For those who are not familiar with any form of ‘Patterns’ or ‘Design Systems’ - here’s a quick introduction.
Design Systems (or related system like Style-guides, Atomic Design or Pattern Design) are in a way methods in which elements and groups of elements on various levels are combined - albeit with design and styling.
A brief motivation why I created the MPS
Being an interaction designer and developer with a strong interaction and graphic design (BA) background for over 15 years I started about 5 years ago with the ‘modular approach’ mainly with the knowledge from my graphic design experience where you layout booklet and magazines with pages, blocks, columns, page-templates, symbols and… wait - that sounds familiar!
Yep, in the base lay-outing a magazine wasn’t (besides some technical knowledge) that different from developing a website these days. Key was to separate content from the design so a new magazine could easily be updated with new content and maybe some different styles.
As I moved more and more to online projects I started thinking how to create reusable code to include on multiple places in a website or webstore. Not just a template but more specific functional parts (or blocks) - tho I rather call them partials - with a strong DRY thought in the back of my mind.
This resulted in creating a lot of websites on the same method and code - and as I got an artistical background - they never had the same look and feel. This way of working - let’s call it ‘including blocks’ showed the power of “the basics of modular development”.
With the coming of front-end frameworks like Bootstrap and Foundation the ‘thinking in blocks’ really took off - with one con; blocks of code were in a way still ‘static’ on an elemental level. Due the fact I don’t call myself a ‘scientific developer’ but rather an artistic one, the knowhow - and how to implement ‘front-end framework independent’ code on an elemental level kept me using partials tho I mastered a way to make them ‘configurable’.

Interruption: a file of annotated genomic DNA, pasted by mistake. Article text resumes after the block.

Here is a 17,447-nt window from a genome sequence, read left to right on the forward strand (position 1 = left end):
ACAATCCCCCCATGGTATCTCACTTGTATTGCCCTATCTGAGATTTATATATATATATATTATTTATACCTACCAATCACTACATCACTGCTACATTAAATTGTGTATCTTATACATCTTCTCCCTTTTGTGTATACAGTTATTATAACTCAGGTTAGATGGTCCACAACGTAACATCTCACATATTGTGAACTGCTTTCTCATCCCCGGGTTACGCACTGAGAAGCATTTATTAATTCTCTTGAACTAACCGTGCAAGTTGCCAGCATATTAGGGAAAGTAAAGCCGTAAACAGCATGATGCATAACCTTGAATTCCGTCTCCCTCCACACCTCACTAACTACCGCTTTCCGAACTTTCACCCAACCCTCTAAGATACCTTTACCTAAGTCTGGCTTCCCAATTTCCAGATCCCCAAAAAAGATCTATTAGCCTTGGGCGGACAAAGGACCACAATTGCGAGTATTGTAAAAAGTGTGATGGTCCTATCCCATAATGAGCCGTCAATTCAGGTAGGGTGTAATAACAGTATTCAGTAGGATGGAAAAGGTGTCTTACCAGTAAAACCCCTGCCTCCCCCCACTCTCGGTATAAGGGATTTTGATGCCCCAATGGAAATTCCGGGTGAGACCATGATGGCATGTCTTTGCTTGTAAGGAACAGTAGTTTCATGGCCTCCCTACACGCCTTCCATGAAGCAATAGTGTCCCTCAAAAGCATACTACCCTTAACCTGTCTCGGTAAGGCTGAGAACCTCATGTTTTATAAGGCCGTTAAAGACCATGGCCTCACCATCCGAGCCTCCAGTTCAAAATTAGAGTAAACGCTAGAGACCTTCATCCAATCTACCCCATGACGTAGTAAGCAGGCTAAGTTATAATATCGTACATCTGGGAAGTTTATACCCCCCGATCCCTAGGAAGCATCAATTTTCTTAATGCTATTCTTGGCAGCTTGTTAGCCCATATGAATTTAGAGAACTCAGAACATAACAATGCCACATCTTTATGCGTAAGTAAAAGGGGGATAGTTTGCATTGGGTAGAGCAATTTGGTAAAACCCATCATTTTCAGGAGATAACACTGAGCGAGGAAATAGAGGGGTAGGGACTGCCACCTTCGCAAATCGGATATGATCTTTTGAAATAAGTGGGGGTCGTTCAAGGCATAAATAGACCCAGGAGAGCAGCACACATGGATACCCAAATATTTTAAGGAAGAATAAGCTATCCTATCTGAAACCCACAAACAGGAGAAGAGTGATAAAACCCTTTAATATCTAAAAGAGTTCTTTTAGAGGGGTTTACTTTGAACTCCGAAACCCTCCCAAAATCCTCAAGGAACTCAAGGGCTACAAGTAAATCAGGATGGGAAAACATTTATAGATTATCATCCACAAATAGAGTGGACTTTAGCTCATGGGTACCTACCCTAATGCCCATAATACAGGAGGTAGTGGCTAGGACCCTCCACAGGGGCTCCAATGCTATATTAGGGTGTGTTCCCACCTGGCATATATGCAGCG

Something that comes close to components used in compiled software - a piece of code with rich functionality fed by the parameters and data that’s been pushed to it.
This became the starting point of MPS - the Modular Pattern System, of course with lot’s of other motivations like efficiency, consistency, scalability and the ability to maintain (huge) websites or web-stores on a front-end and back-end level with easy - but based on one methodology.
After doing proper research on existing systems, e.g. design systems, style guides, modular systems I came to a particular approach which consists on 6 patterns. Both on a design and development level this 6 patterns can be grouped 3 steps which relate in way - and can be used when creating a project.
In an addition to the make the full process to create a website or web-store (from flowchart to launch) complete I added 4 extra steps - which resulted in the “10 steps (web) development process” - which proved itself many times for those working on a project and clients as well.